The care and feeding of archaeologists

Do you ever wonder how dig workers get fed? I figured it was either hotel food or camping food, but the truth turns out to be a lot more interesting (and delicious) than that.

Evans came to the role of dig cook, which she adores, more by chance than planning. About 10 years ago her husband, who has a long-standing interest in archaeology, spotted an advertisement from a British academic looking for someone to cook for 15 people at an excavation site in Cyprus.

“I thought, 15 people, I could do that,” Evans says. “If someone asks me to cook for their party, I get really excited.

“I’ve done catering, worked in restaurants and cafes and done a lot of my friends’ weddings but I had never thought of cooking as a way of travelling and seeing other parts of the world.”

She got the job. “Then I had to get an atlas and look up exactly where Cyprus was.”

Much coolness ensues. Apparently archaeologists eat two breakfasts because they start so early in the morning and then try to avoid the midday heat.

She never knows what sort of cooking apparatus she’s going to find on site, whether it’s mud brick ovens or old Pepsi fridges like the 50’s one with the built-in bottle opener in Back to the Future.

But damn, she scores some fantastic produce from the locals. Who needs electricity when you’ve got this:

“One man used to turn up with 48 huge, perfect peaches on a tray, straight from the tree. Local women used to give me olives. They used to make haloumi in one village and we used to buy big buckets of it.”

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16 Comments »

Comment by Tiffany
2008-05-20 22:38:22

Field school is actually where I learned a great deal about cooking, because we all had to share dinner responsibilities. I probably use what I learned in field school almost everyday, just in the kitchen and not in the field. My degree was not a total loss!

Comment by livius drusus
2008-05-21 04:41:40

Wait, what? Is this lawyer field school or do you have a degree in archaeology I don’t know about?

 
 
Comment by Tiffany
2008-05-21 07:45:36

Ha. Lawyer field school–I can’t decide whether I would like that or not. My undergraduate degree is in Anthropology and my focus within the degree was archaeology. I spent a summer at Kolomoki Mounds State Park in southwest Georgia, learning how to dig. It was ridiculously fun.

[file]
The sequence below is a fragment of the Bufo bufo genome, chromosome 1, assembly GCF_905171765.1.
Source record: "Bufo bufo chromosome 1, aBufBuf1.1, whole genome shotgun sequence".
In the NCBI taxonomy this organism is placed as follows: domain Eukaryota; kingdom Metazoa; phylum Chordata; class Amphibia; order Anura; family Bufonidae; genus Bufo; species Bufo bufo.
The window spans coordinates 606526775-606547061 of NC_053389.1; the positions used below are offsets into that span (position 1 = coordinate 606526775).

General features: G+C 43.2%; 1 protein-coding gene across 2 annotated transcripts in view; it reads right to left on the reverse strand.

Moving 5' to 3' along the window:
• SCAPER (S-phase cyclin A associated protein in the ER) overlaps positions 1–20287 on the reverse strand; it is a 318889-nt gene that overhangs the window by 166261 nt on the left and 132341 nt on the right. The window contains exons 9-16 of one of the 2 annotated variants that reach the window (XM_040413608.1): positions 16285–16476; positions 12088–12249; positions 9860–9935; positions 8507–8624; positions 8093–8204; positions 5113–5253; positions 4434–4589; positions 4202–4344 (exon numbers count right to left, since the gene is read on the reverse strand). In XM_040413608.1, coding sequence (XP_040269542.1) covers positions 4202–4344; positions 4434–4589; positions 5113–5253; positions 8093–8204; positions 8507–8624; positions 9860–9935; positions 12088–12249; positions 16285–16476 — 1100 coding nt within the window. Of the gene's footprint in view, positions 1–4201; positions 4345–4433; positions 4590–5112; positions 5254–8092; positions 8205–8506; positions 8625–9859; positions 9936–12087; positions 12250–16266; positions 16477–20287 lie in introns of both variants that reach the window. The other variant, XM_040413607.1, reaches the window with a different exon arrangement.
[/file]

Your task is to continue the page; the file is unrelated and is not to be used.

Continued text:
How did I end up being a lawyer? Sigh.

Comment by livius drusus
2008-05-21 14:04:56

That is so cool. You’d mentioned having been on digs before, but I didn’t realize (or remember) it was all official and school-like.

What inspired you to switch to law? Because, srsly, that’s just crazeh.

 
 
Comment by Tiffany
2008-05-21 23:20:30

Oh, I watched a 60 minutes about the death of a child under state supervision, and then read tons about health care/foster care/prison/homeless/various social service failure and reform. That led me to think about managing those sorts of programs, which led to the whole JD/MPA degree.

Thanks for asking–sometimes when I think about what I could be doing I forget how I got here.

Comment by Dina
2008-05-22 03:06:41

If I may butt in here, good on ya, Tiffany.

Comment by livius drusus
2008-05-22 09:05:17

:yes:

 
 
Comment by livius drusus
2008-05-22 09:04:39

Okay that’s not at all crazeh. That’s a calling, and it’s a great one.

 
Comment by Erin
2008-05-23 10:28:41

I often forget why I’m an archaeologist, especially when I’ve spent a cold and rainy day in the library surrounded by old musty German encyclopedias. However, I do not have any noble calling. I like dirt. I like to dig in it. I like to find stuff.

Good on you for doing something that makes a difference! After all, some day you can retire and go back out on digs, that door never closes (some archaeologist has left it propped open with an old dig boot)!
;)

Comment by livius drusus
2008-05-23 15:50:00

Good point, Erin. You’re never too old to play in the dirt.

 
 
 
Comment by Dina
2008-05-22 03:07:41

Yum, I’ll follow this cook to any dig.

Comment by livius drusus
2008-05-22 09:06:12

No kidding. Those circular vats of pasta look damn good to me.

 
 
Comment by Erin
2008-05-23 10:23:27

I’ve never been on a dig where we had a cook! It sounds rather yummy – though I must admit, one of the joys of our dig is complaining about the abundance of chicken, the lack of veg and the all around horribleness of the food. We can get away with it because we’re being fed from a cafeteria (quantity over quality for sure) and we’ve all had far worse. But if we had a cook, I think our little fun would be over. You can’t really complain about the food when your cook has had to prepare food by gas-light on a rickety stove in the middle of nowhere, she’d probably poison everyone.

Comment by Dina
2008-05-23 13:45:02

It was on a French dig here in Israel that I first ate Nutella sandwiches and learned to like arak. C’est vrai!

Comment by livius drusus
2008-05-23 15:53:53

Nutella is the food of the gods, my friend. I haven’t tried arak, but I love all forms of licorice-flavored distillates.

 
 
Comment by livius drusus
2008-05-23 15:52:07

I know I’d poison your whiny asses. :stare:

You should totally try to extort good produce from the locals, though. Even without a dedicated cook, I bet there are opportunities to curry favor with people in a position to hook you up with a few dozen delicious peaches.

 
 
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